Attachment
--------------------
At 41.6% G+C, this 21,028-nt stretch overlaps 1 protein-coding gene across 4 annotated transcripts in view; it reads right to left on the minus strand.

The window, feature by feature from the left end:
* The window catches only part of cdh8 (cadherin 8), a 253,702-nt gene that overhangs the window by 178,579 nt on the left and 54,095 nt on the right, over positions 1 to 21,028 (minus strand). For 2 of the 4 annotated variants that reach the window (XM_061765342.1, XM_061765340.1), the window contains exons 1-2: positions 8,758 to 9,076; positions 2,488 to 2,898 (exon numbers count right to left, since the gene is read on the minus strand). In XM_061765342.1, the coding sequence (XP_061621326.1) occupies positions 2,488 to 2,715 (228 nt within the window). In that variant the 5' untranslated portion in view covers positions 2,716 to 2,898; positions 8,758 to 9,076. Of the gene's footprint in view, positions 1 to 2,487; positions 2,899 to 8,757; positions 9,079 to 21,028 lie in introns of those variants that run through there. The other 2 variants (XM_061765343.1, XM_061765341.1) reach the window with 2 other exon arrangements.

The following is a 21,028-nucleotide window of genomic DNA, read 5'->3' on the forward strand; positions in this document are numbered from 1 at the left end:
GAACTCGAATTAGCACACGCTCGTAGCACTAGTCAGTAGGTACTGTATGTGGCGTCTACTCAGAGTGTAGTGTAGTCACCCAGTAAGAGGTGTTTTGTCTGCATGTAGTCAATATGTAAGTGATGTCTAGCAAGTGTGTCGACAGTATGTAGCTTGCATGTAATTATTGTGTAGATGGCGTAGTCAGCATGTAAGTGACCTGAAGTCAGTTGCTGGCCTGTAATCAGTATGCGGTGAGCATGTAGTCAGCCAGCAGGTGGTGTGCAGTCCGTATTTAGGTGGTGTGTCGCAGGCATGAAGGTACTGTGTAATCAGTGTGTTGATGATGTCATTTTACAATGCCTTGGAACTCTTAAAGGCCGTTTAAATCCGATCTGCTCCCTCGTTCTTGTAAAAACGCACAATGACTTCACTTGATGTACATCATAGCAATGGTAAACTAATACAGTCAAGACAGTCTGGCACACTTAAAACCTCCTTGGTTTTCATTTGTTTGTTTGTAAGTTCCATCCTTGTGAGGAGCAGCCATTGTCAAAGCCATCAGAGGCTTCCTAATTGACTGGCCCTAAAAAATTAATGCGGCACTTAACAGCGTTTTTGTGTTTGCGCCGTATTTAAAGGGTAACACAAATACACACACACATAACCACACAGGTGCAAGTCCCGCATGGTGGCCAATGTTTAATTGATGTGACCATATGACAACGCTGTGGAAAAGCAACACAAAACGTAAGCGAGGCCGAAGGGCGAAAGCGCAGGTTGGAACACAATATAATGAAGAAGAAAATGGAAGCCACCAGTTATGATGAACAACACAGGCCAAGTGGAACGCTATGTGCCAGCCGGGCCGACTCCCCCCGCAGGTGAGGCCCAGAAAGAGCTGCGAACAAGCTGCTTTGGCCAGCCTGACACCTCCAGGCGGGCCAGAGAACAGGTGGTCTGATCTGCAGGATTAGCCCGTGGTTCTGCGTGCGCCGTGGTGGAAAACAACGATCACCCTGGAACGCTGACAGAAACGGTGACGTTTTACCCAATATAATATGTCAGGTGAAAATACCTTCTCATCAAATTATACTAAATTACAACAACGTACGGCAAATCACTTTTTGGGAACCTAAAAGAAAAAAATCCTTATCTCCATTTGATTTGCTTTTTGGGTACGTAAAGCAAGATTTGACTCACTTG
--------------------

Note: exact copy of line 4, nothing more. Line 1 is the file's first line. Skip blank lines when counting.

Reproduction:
The following is a 21,028-nucleotide window of genomic DNA, read 5'->3' on the forward strand; positions in this document are numbered from 1 at the left end: